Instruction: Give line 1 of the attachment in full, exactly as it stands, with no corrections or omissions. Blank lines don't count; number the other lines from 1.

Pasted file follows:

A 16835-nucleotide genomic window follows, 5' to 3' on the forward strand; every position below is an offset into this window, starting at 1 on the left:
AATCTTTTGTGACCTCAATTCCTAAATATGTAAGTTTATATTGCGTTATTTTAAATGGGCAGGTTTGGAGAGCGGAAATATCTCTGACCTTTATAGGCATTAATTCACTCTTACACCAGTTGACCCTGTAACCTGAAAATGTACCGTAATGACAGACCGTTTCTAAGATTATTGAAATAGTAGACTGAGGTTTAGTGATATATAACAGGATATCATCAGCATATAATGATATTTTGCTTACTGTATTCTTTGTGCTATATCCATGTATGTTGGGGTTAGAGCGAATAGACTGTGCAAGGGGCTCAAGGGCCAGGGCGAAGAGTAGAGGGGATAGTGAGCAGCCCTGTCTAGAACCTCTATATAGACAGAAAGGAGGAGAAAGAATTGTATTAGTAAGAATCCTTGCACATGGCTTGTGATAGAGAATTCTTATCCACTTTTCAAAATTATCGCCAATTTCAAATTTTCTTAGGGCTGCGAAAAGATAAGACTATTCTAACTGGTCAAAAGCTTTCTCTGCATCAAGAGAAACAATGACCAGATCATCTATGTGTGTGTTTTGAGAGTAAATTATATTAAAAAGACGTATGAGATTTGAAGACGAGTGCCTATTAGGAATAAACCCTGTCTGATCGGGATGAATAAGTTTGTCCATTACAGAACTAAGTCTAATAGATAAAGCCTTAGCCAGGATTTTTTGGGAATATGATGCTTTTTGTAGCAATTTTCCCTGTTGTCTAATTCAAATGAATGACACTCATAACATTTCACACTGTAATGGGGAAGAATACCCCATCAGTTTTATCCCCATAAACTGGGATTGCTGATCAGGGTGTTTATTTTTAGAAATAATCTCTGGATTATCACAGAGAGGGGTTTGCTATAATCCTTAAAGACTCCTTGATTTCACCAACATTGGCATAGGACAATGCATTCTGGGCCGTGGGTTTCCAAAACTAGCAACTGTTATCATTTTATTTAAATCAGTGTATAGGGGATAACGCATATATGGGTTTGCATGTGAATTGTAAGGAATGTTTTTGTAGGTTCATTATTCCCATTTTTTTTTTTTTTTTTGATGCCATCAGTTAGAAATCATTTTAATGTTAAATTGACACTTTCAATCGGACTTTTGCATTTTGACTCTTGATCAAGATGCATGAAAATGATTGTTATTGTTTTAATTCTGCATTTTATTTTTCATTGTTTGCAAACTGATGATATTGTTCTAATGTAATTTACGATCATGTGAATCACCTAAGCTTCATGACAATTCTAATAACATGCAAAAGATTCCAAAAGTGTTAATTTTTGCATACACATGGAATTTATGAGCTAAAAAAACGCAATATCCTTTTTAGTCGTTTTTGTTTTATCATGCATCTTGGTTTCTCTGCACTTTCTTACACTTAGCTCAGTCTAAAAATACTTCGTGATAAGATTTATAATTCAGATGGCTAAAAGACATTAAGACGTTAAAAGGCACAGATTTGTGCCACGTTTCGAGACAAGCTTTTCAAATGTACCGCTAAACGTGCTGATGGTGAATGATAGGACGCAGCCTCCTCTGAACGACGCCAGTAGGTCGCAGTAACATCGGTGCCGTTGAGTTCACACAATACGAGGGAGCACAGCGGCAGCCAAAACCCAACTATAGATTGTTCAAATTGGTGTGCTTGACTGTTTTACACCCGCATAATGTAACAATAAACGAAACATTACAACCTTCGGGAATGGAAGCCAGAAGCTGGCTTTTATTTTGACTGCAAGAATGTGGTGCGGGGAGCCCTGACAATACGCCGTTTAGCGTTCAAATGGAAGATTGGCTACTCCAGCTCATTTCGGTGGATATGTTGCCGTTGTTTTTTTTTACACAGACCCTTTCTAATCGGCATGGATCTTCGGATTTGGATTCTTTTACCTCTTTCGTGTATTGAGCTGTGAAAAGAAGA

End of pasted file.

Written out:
A 16835-nucleotide genomic window follows, 5' to 3' on the forward strand; every position below is an offset into this window, starting at 1 on the left: